When building a global Commercial Card program, a solid internal foundation, including executive support, sets the stage. However, plans can still go awry if you overlook an important element that influences every region/country on your expansion list. Industry veteran Bogdan Roman describes the impact of local culture and provides some country-specific examples. The following content (part two) concludes my recent interview with him; see also part one.
Bogdan Roman has more than seven years of Commercial Card experience. His specialty is managing and growing global card programs. In addition to the United States and Canada, his experience spans multiple regions/countries including India, Singapore, Australia, UK, France, Germany, Israel, and Brazil. He is currently seeking new opportunities to apply his expertise in helping other companies avoid common pitfalls when embarking on global programs. Email Bogdan or get in touch through LinkedIn.
Q: What advice do you have for managing cultural differences?
A: Always be open to multiple methodologies for implementing changes within other countries. In my experience, communication, change management and training must be well thought out. For example, in a previous system upgrade for the North America employees, the core team decided to use a great infographic poster in all locations, but the language had to be customized to make sense in each country. The fun and exciting way to communicate the changes didn’t translate well in India, so the team had to localize the language to each location to ensure the intended message wasn’t lost in translation. The best way to think about it is a global card program with a local touch.
Q: What are some other country-specific recommendations?
A: In Brazil, I would focus on language requirements and also ensure one’s organization is doing its own diligence, receiving input from a legal counsel that is in line with the organization’s risk appetite.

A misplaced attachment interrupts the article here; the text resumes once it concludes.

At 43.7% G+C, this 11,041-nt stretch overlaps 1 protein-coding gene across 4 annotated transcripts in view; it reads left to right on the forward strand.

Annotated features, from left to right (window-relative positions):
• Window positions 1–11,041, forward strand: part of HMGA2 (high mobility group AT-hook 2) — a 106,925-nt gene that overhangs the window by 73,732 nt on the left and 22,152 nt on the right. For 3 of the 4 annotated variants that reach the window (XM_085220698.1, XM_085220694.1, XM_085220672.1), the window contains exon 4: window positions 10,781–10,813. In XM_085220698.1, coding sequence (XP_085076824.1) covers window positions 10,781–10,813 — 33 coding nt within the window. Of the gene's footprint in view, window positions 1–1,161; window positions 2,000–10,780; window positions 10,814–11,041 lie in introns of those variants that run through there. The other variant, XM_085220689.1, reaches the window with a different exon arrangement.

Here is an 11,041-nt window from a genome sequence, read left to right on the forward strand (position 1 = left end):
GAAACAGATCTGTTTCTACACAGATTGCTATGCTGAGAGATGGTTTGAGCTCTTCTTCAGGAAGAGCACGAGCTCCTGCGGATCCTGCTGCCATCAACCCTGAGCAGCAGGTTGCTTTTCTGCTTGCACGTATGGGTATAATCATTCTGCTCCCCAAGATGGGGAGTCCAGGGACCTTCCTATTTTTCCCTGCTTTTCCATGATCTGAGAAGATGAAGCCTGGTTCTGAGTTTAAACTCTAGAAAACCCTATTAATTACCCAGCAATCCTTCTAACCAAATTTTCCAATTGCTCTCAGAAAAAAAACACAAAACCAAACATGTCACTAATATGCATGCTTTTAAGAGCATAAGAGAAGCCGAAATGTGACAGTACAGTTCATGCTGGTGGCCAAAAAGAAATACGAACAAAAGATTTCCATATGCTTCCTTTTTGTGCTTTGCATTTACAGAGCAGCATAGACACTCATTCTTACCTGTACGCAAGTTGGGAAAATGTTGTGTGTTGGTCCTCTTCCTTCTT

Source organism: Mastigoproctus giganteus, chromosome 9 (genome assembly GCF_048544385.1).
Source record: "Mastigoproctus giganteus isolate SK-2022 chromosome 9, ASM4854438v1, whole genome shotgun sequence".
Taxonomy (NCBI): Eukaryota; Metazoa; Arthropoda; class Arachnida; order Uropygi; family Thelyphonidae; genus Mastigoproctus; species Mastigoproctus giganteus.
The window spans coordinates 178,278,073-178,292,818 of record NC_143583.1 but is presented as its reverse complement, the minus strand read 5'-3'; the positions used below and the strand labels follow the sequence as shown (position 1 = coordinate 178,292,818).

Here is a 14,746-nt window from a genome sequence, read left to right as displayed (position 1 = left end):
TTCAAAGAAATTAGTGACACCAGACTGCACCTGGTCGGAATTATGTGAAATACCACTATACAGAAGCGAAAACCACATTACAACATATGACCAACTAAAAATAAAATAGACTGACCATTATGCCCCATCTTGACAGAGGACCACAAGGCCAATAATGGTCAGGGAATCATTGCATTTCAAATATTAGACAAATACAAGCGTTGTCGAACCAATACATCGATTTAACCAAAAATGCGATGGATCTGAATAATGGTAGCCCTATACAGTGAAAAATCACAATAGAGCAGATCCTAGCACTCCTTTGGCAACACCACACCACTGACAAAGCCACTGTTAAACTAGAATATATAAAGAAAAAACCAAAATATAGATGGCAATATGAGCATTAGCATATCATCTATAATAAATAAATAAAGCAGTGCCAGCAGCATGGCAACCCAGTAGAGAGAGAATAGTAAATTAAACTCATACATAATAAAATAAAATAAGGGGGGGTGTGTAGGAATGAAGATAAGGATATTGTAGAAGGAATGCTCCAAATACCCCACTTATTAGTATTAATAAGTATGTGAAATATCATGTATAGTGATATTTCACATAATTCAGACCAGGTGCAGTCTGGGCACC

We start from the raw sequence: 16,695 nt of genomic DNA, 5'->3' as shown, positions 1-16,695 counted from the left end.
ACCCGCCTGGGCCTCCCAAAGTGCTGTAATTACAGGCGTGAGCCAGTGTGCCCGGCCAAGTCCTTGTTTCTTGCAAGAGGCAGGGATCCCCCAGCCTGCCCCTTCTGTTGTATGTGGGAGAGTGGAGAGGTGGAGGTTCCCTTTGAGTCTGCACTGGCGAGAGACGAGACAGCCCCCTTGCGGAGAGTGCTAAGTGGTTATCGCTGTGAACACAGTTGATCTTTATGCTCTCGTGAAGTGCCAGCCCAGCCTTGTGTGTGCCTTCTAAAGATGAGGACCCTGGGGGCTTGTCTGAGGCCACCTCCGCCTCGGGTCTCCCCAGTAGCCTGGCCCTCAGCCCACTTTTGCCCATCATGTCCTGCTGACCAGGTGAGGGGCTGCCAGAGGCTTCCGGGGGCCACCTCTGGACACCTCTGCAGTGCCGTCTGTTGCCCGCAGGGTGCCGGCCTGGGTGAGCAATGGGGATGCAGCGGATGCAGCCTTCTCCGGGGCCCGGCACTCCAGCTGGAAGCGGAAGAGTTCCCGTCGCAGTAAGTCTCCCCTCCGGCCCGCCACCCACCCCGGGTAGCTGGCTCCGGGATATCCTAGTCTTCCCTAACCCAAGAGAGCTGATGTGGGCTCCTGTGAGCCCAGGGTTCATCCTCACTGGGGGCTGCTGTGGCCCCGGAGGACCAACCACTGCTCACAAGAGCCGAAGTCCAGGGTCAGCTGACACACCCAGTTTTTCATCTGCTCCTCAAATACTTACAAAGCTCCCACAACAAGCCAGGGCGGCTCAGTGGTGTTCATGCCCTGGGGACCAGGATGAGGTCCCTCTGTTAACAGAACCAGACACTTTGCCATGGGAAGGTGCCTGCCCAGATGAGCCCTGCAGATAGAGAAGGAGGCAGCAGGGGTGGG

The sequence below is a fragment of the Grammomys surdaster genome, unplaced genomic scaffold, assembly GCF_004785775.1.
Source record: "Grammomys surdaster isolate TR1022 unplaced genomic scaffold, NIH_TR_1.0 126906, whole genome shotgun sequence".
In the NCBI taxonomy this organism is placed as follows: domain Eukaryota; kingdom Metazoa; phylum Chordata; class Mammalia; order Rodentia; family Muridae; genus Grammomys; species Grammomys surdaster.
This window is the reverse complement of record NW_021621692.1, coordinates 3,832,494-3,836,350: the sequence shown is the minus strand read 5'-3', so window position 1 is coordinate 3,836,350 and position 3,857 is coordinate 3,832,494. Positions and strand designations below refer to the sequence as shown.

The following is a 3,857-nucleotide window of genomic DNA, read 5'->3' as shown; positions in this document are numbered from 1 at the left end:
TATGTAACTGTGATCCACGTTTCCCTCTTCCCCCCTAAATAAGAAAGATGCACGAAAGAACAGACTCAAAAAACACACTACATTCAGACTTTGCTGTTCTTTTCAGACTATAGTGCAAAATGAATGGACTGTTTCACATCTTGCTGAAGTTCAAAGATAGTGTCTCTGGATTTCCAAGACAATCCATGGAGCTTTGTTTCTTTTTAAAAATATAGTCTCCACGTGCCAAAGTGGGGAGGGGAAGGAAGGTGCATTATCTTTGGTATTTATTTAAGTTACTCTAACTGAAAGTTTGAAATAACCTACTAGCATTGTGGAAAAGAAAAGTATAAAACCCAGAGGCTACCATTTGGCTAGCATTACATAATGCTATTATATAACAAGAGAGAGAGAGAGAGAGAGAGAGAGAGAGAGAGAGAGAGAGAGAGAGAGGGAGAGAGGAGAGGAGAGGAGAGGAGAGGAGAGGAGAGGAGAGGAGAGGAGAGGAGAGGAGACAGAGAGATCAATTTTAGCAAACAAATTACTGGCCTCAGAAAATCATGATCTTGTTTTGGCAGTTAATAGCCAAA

With respect to India, I learned that automated emails from the global card program office didn’t garner the same attention as the ones received from the local executives. I had to engage with our local executives and ask them to send critical messages. Stop trying something that culturally doesn’t work and employ what does work for that culture.
Another global example is doing business in Israel. Due to network partner agreements, I experienced that some global P-Cards might have limited acceptance. As a program manager, what is your backup plan? Have you considered an agreement with a local bank?
In the UK or any other country with a value added tax (VAT) system, I found the tendency of the local finance/accounting teams was to ignore P-Card as a payment method due to cumbersome VAT amount capture. They would move the procurement/payment to a traditional purchase order (PO). I reiterate my earlier recommendation for continuous communication, training and change management with these remote teams to highlight the true P-Card potential, such as speed and convenience. One should always consider what is important to the customer, not just what is important to the administration team.
Q: What else would you add in conjunction with global Commercial Card program success?
A: The best advice I can offer without jumping into too many details is to use your existing resources like your specific bank and network providers. I managed many Commercial Card programs with many different banks and networks. All of them were eager to help and extend as much information as possible.
About the Author
Blog post author Lynn Larson, CPCP, is the founder of Recharged Education. With more than 15 years of Commercial Card experience, her mission is to make industry education readily accessible to all. Learn more…
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